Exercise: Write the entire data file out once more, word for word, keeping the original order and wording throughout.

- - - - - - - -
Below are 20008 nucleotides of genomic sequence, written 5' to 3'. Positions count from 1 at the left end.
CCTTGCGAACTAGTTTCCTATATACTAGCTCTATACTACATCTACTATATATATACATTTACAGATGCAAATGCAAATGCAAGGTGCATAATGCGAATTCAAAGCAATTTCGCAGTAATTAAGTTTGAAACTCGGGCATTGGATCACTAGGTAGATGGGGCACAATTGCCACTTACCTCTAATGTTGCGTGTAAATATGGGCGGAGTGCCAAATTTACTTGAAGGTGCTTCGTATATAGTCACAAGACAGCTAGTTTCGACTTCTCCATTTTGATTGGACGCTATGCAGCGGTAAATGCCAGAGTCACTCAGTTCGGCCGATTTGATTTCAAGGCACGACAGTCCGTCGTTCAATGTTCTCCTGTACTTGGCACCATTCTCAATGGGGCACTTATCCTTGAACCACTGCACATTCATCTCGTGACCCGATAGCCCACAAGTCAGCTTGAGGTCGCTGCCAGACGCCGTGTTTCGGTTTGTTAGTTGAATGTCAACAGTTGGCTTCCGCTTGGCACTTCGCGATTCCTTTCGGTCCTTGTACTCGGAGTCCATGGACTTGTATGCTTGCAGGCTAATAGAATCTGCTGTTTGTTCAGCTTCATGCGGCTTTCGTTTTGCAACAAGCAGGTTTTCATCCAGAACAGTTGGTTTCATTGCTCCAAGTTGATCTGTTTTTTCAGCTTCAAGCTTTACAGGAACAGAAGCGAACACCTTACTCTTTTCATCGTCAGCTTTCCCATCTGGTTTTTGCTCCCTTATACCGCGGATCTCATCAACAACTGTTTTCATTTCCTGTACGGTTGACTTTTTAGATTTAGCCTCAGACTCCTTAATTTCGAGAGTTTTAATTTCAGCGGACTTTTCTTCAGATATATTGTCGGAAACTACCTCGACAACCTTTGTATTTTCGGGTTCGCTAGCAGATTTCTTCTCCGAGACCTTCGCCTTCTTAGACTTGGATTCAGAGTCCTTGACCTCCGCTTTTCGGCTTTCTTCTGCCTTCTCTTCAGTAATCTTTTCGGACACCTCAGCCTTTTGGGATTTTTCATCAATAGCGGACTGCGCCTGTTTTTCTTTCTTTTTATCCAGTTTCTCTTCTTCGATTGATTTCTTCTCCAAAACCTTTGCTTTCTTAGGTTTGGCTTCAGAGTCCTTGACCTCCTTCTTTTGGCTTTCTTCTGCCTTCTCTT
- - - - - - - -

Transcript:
Below are 20008 nucleotides of genomic sequence, written 5' to 3'. Positions count from 1 at the left end.
CCTTGCGAACTAGTTTCCTATATACTAGCTCTATACTACATCTACTATATATATACATTTACAGATGCAAATGCAAATGCAAGGTGCATAATGCGAATTCAAAGCAATTTCGCAGTAATTAAGTTTGAAACTCGGGCATTGGATCACTAGGTAGATGGGGCACAATTGCCACTTACCTCTAATGTTGCGTGTAAATATGGGCGGAGTGCCAAATTTACTTGAAGGTGCTTCGTATATAGTCACAAGACAGCTAGTTTCGACTTCTCCATTTTGATTGGACGCTATGCAGCGGTAAATGCCAGAGTCACTCAGTTCGGCCGATTTGATTTCAAGGCACGACAGTCCGTCGTTCAATGTTCTCCTGTACTTGGCACCATTCTCAATGGGGCACTTATCCTTGAACCACTGCACATTCATCTCGTGACCCGATAGCCCACAAGTCAGCTTGAGGTCGCTGCCAGACGCCGTGTTTCGGTTTGTTAGTTGAATGTCAACAGTTGGCTTCCGCTTGGCACTTCGCGATTCCTTTCGGTCCTTGTACTCGGAGTCCATGGACTTGTATGCTTGCAGGCTAATAGAATCTGCTGTTTGTTCAGCTTCATGCGGCTTTCGTTTTGCAACAAGCAGGTTTTCATCCAGAACAGTTGGTTTCATTGCTCCAAGTTGATCTGTTTTTTCAGCTTCAAGCTTTACAGGAACAGAAGCGAACACCTTACTCTTTTCATCGTCAGCTTTCCCATCTGGTTTTTGCTCCCTTATACCGCGGATCTCATCAACAACTGTTTTCATTTCCTGTACGGTTGACTTTTTAGATTTAGCCTCAGACTCCTTAATTTCGAGAGTTTTAATTTCAGCGGACTTTTCTTCAGATATATTGTCGGAAACTACCTCGACAACCTTTGTATTTTCGGGTTCGCTAGCAGATTTCTTCTCCGAGACCTTCGCCTTCTTAGACTTGGATTCAGAGTCCTTGACCTCCGCTTTTCGGCTTTCTTCTGCCTTCTCTTCAGTAATCTTTTCGGACACCTCAGCCTTTTGGGATTTTTCATCAATAGCGGACTGCGCCTGTTTTTCTTTCTTTTTATCCAGTTTCTCTTCTTCGATTGATTTCTTCTCCAAAACCTTTGCTTTCTTAGGTTTGGCTTCAGAGTCCTTGACCTCCTTCTTTTGGCTTTCTTCTGCCTTCTCTT